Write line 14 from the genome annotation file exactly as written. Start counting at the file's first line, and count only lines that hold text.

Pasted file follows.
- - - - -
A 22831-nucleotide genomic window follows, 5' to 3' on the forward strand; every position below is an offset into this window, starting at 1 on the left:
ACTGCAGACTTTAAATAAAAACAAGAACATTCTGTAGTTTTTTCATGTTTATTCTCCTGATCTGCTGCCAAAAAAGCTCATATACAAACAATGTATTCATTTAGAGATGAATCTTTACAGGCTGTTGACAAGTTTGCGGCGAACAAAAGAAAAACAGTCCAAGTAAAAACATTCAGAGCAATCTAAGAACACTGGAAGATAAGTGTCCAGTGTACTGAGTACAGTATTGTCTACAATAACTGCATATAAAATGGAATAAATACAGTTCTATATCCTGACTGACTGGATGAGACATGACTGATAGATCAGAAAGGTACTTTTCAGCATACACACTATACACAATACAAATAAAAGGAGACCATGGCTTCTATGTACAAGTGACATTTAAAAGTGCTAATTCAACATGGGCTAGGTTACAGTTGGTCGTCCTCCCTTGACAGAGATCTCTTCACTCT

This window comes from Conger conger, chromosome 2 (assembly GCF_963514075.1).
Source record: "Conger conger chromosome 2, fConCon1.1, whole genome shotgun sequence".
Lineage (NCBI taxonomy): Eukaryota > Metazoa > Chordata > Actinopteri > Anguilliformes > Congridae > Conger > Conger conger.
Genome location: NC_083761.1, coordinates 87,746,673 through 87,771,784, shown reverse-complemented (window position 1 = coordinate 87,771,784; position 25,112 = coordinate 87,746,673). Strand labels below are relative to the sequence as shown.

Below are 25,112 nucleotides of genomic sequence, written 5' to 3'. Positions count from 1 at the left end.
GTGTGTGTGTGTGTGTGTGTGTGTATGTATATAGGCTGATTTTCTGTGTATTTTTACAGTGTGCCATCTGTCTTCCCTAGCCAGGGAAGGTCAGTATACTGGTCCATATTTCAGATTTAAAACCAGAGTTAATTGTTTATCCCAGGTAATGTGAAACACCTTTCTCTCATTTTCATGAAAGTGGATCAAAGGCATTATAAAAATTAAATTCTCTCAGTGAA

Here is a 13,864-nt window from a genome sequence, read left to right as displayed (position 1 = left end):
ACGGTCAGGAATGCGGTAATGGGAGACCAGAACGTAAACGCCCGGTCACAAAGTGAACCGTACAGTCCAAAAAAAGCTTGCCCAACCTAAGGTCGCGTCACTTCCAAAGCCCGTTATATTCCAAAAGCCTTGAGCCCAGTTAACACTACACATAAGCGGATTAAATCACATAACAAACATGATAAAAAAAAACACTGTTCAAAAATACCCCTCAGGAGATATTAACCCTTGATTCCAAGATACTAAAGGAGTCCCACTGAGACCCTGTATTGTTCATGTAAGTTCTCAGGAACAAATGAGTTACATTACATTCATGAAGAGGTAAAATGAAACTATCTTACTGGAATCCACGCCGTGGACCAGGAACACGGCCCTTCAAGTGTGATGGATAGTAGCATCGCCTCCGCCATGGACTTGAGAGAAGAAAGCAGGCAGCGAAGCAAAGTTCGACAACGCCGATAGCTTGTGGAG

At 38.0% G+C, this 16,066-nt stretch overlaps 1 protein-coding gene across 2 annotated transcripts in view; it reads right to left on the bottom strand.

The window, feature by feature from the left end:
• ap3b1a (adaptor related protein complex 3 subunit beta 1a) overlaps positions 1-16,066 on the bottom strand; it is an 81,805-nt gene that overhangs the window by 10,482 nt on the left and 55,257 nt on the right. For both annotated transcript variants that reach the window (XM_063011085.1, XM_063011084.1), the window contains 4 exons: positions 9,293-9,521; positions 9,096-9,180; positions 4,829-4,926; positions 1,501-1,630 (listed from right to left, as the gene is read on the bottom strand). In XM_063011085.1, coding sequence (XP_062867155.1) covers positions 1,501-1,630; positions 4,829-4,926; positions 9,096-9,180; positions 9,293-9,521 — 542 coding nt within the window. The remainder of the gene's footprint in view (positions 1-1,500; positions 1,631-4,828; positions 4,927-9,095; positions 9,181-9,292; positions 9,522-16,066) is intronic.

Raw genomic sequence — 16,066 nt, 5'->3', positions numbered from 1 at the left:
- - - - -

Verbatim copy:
Raw genomic sequence — 16,066 nt, 5'->3', positions numbered from 1 at the left: